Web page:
“It was probably easier than it should have been but it was a difficult process because of all the prior work we had to get done to get the proposal written and written in such a way that someone would understand and go along with our logic,” Humphrey said.
Now it goes on to a committee in October, and there it would need to get a two-third vote against it in order for it to not be adopted.
“Now it has to be, more or less, voted against,” Humphrey said. “It’s passed the technical committee, and now then there needs to be a two-thirds vote against it in the full membership. That’s not a usual happening. If we would have been voted down at the technical committee level, then we would need the two-thirds vote to actually get it passed, which would have been very difficult.” There will also be a public comment phase, in which people can bring up concerns. NGMA doesn’t anticipate any major obstacles in this regard. So far the only comments have been grammatical in nature.
“It’s just the way the language is written,” Stuppy said. “They get very particular about commas and things like that.”
But at this point, it’s likely to go through – the more challenging part was the committee in the spring. NGMA will have representatives at the meeting in October to make sure the organization can address anything that comes up and ensures it still goes through because this is the basis of the next two years’ efforts.
“Our first step here by changing and modifying the building code is to be able to provide a good foundation for doing what we really need to do, which is the green construction and energy codes,” Stuppy said.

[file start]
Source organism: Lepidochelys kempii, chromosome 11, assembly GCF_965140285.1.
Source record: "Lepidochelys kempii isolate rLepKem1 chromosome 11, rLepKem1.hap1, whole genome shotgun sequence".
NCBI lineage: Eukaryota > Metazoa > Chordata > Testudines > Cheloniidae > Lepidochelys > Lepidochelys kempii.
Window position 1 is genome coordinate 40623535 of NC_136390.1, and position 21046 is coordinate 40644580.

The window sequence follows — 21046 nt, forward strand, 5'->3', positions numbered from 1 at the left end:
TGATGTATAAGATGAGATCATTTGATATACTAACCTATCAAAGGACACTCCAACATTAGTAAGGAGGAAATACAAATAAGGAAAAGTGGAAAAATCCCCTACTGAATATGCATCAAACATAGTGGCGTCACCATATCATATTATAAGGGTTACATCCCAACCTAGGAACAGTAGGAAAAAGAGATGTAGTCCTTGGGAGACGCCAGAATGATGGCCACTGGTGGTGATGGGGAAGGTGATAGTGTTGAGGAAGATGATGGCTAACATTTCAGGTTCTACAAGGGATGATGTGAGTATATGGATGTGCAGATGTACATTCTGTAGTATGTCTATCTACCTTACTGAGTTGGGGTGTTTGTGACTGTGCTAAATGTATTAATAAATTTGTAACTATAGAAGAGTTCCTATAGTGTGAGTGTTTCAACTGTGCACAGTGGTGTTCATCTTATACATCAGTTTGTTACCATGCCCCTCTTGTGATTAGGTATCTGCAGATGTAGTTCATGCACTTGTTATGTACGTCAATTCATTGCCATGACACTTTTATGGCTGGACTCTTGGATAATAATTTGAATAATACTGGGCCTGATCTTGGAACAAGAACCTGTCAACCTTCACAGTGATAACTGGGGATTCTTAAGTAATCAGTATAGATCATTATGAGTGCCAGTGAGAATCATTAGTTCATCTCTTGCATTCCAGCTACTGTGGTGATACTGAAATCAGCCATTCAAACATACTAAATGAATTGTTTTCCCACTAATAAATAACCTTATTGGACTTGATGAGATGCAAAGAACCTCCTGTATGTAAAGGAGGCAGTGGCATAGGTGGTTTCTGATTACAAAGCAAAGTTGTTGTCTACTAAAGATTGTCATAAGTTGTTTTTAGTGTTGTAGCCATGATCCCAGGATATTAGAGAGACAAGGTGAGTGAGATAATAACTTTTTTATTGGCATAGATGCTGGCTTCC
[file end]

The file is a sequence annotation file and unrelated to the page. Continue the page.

Assuming it passes, then in 2013, the organization will start make its proposals for the energy conservation code, which will be more difficult and will all go through a similar process. If adopted, then in 2014, it will make proposed changes and recommendations for the green construction code, which will also be more difficult.
“Then once 2015 rolls around, then we’ll have our accomplishments in the building code, and over the course of the years after that, as states adopt the building codes, greenhouses will be properly treated in the building code,” Stuppy said.
Ultimately if the codes are all successful, it can help greenhouse businesses grow in the future.
“If the building official actually looked at what’s going on in that building, the setbacks could be a lot smaller because you don’t have fire issues that you would have if this was a 20-apartment building,” Humphrey said. “Then, if he could get the full square footage that his properly would allow, then that possibly allows him to have an expansion, expand his business and grow, which in the end is better for the community and the government – it’s a bigger tax base and another business that sells. It’s that balancing act of what’s safe and protects the public versus what’s good for the economy and the whole community.”
For more: National Greenhouse Manufacturers Association, www.ngma.com.
Kristy J. O’Hara is editor of Greenhouse Management; www.greenhousemanagementonline.com.